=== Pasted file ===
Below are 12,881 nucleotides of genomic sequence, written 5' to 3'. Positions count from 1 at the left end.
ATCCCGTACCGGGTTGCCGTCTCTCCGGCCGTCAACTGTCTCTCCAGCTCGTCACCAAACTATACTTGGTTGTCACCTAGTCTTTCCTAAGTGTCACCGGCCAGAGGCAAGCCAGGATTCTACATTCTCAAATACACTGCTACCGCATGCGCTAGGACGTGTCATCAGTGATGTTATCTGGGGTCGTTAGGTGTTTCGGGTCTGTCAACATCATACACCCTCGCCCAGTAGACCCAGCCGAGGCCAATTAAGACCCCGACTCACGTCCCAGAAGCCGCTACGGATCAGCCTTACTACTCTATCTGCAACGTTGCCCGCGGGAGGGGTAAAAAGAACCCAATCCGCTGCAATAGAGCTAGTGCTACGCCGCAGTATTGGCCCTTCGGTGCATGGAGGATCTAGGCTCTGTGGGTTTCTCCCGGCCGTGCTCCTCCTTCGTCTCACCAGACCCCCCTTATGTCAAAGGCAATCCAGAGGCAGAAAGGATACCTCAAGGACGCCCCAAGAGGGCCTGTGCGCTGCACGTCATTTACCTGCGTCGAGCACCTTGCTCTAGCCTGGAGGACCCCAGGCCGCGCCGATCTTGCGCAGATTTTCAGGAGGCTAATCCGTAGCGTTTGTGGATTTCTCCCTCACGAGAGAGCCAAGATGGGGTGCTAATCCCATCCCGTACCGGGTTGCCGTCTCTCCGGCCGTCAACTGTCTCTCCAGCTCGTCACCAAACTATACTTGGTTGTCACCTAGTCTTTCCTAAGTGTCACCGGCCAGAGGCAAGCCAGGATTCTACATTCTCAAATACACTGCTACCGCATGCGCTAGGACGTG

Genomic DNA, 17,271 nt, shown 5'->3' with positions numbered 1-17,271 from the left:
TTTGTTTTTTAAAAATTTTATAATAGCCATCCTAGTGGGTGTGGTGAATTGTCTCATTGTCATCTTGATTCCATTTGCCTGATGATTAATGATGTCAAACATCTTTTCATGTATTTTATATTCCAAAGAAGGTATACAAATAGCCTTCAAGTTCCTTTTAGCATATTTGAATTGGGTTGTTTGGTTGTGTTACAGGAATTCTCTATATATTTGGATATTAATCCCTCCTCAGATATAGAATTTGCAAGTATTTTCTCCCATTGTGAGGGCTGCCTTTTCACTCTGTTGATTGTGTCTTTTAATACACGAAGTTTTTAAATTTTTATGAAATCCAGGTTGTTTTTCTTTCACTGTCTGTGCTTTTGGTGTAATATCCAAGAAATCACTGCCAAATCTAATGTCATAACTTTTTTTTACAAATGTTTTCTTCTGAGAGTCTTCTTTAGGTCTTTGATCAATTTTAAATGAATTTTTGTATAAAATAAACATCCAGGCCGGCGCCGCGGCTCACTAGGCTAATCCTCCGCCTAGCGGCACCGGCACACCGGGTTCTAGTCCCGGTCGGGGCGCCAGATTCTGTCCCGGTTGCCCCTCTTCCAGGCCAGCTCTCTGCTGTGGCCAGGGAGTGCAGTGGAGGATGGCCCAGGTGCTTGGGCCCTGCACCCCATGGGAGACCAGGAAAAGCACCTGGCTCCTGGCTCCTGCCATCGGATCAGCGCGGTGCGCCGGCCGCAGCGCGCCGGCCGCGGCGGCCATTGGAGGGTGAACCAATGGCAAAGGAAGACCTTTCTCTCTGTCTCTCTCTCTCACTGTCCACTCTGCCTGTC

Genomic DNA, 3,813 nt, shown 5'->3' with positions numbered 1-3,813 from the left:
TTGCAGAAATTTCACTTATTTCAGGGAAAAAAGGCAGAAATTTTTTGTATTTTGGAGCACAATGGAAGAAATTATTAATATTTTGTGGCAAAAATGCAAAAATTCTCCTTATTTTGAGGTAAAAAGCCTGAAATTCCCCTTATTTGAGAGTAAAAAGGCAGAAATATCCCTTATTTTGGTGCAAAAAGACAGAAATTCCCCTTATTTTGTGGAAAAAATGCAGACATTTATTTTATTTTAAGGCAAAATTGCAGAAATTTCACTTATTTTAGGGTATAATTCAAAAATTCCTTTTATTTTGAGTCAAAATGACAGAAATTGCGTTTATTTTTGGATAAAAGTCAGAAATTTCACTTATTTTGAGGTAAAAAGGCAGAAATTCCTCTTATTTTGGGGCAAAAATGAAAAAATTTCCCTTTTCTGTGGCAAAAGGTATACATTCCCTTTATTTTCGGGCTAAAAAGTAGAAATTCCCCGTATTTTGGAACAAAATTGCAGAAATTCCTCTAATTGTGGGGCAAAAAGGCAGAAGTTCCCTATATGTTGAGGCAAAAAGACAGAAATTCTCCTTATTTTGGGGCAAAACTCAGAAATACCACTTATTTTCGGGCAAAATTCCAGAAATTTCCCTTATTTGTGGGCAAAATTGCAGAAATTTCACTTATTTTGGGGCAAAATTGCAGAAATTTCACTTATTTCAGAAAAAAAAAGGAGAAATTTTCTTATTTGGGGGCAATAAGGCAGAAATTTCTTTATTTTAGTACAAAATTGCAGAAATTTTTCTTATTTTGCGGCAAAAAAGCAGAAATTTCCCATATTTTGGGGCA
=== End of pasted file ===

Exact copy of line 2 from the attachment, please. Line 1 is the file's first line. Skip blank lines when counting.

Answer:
ATCCCGTACCGGGTTGCCGTCTCTCCGGCCGTCAACTGTCTCTCCAGCTCGTCACCAAACTATACTTGGTTGTCACCTAGTCTTTCCTAAGTGTCACCGGCCAGAGGCAAGCCAGGATTCTACATTCTCAAATACACTGCTACCGCATGCGCTAGGACGTGTCATCAGTGATGTTATCTGGGGTCGTTAGGTGTTTCGGGTCTGTCAACATCATACACCCTCGCCCAGTAGACCCAGCCGAGGCCAATTAAGACCCCGACTCACGTCCCAGAAGCCGCTACGGATCAGCCTTACTACTCTATCTGCAACGTTGCCCGCGGGAGGGGTAAAAAGAACCCAATCCGCTGCAATAGAGCTAGTGCTACGCCGCAGTATTGGCCCTTCGGTGCATGGAGGATCTAGGCTCTGTGGGTTTCTCCCGGCCGTGCTCCTCCTTCGTCTCACCAGACCCCCCTTATGTCAAAGGCAATCCAGAGGCAGAAAGGATACCTCAAGGACGCCCCAAGAGGGCCTGTGCGCTGCACGTCATTTACCTGCGTCGAGCACCTTGCTCTAGCCTGGAGGACCCCAGGCCGCGCCGATCTTGCGCAGATTTTCAGGAGGCTAATCCGTAGCGTTTGTGGATTTCTCCCTCACGAGAGAGCCAAGATGGGGTGCTAATCCCATCCCGTACCGGGTTGCCGTCTCTCCGGCCGTCAACTGTCTCTCCAGCTCGTCACCAAACTATACTTGGTTGTCACCTAGTCTTTCCTAAGTGTCACCGGCCAGAGGCAAGCCAGGATTCTACATTCTCAAATACACTGCTACCGCATGCGCTAGGACGTG